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A roundup of some of the most popular but completely untrue stories and visuals of the week. None of these are legit, even though they were shared widely on social media. The Associated Press checked them out. Here are the facts:

BRISTOL, Conn. (AP) — ESPN has joined the increasing number of media companies that will not be sending reporters to next month's Beijing Olympics due to continued concerns about rising COVID-19 cases worldwide and China’s strict policy about those who test positive.

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Newly unredacted documents from a state-led antitrust lawsuit against Google accuse the search giant of colluding with rival Facebook to manipulate online advertising sales. The CEOs of both companies were aware of the deal and signed off on it, the lawsuit alleges.

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A roundup of some of the most popular but completely untrue stories and visuals of the week. None of these are legit, even though they were shared widely on social media. The Associated Press checked them out. Here are the facts:

  • Updated

LONDON (AP) — The BBC announced Thursday that it has appointed Deborah Turness as its new chief executive for news and current affairs, bringing to the broadcaster a vastly experienced journalist who previously held senior leadership positions at the news division of American TV network NBC.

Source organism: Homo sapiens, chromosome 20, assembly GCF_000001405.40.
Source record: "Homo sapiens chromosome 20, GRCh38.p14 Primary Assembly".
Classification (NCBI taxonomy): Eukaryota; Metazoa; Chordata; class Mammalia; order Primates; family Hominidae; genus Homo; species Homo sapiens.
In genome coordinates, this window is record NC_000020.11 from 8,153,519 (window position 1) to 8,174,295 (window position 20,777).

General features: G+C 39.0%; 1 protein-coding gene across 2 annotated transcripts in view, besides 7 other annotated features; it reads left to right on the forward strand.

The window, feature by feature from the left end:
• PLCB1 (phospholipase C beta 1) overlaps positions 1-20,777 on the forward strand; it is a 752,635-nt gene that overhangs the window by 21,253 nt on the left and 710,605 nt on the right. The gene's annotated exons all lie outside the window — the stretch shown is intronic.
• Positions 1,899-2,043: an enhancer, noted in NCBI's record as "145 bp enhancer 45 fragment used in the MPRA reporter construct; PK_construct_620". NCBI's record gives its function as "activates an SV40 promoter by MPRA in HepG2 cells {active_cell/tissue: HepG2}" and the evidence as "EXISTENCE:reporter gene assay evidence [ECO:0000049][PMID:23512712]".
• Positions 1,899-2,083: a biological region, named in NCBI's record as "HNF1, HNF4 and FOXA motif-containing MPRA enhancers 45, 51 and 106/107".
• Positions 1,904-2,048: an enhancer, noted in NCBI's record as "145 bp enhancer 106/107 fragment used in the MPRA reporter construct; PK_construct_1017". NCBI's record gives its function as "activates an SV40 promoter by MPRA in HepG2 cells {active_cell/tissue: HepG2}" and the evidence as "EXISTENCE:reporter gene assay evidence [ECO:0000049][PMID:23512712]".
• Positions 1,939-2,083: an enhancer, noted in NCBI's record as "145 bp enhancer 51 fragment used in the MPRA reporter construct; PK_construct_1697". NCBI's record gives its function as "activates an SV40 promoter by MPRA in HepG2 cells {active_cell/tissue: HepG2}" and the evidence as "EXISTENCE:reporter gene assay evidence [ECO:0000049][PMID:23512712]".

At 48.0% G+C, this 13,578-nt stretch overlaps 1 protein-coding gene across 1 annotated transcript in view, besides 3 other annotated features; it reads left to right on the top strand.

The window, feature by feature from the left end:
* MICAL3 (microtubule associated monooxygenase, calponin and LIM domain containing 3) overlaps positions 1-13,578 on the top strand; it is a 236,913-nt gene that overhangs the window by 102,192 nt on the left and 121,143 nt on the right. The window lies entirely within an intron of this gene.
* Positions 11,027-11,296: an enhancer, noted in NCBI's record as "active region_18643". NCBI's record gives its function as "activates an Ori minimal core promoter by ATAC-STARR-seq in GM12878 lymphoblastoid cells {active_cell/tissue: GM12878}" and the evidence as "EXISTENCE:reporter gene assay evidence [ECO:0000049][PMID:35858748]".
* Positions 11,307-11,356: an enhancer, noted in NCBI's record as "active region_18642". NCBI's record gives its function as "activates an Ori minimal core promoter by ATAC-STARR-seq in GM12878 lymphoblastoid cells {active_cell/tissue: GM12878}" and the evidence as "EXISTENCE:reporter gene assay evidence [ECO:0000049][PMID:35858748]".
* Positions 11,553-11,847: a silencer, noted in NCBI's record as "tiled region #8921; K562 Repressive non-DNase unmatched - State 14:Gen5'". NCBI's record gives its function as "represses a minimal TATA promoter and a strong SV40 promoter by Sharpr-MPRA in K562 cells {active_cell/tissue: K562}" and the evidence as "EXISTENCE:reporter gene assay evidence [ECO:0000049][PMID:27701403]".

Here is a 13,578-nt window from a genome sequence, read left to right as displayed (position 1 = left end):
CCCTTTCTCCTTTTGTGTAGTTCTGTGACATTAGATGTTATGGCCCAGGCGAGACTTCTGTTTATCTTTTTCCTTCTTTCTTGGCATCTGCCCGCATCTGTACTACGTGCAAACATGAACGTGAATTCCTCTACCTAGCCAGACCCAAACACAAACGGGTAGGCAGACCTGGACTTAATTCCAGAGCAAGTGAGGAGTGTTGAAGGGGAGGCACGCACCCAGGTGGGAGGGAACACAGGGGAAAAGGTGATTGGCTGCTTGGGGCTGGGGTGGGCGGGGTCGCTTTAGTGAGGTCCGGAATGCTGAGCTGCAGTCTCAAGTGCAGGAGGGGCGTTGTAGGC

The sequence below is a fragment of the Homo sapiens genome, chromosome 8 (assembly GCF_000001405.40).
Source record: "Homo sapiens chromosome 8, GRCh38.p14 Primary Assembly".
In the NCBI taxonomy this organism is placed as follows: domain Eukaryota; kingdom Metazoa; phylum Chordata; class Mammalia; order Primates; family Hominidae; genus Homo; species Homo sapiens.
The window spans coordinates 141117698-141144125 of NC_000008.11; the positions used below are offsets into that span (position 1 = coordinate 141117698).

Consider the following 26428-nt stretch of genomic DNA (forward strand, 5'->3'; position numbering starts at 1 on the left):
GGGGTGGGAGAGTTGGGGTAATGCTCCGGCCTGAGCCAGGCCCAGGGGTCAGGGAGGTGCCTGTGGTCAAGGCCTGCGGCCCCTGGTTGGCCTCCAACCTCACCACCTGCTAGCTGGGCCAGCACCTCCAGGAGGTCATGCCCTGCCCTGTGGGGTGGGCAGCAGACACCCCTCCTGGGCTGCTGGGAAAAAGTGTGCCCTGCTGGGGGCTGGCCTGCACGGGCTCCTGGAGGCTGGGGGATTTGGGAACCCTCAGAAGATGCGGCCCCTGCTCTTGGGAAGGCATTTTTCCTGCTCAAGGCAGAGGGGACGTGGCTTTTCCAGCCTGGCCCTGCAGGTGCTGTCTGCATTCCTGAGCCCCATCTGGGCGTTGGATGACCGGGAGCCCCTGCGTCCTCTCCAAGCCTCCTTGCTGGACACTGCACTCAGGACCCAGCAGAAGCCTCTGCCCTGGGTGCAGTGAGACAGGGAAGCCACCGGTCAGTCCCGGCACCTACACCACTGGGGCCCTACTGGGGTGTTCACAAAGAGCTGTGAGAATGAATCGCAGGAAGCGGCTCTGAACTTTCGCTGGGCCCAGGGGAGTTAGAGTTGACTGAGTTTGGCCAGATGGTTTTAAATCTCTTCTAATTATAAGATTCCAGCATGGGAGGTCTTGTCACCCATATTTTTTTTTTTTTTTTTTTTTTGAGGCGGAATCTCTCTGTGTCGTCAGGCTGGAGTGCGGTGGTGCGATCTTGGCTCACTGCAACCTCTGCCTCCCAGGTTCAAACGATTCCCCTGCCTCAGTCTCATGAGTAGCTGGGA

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LONDON (AP) — The Duchess of Sussex will receive a nominal 1-pound ($1.35) payment for invasion of privacy plus undisclosed damages for copyright infringement, under an agreement that ends her long-running dispute with Britain’s Mail on Sunday over the tabloid’s publication of a letter she wrote to her father.

  • Updated

BEIJING (AP) — Residents of the Chinese city of Xi'an are enduring a strict coronavirus lockdown, with business owners suffering yet more closures and some people complaining of difficulties finding food, despite assurances from authorities that they are able to provide necessities for the 13 million people largely confined to their homes.

A roundup of some of the most popular but completely untrue stories and visuals of the week. None of these are legit, even though they were shared widely on social media. The Associated Press checked them out. Here are the facts:

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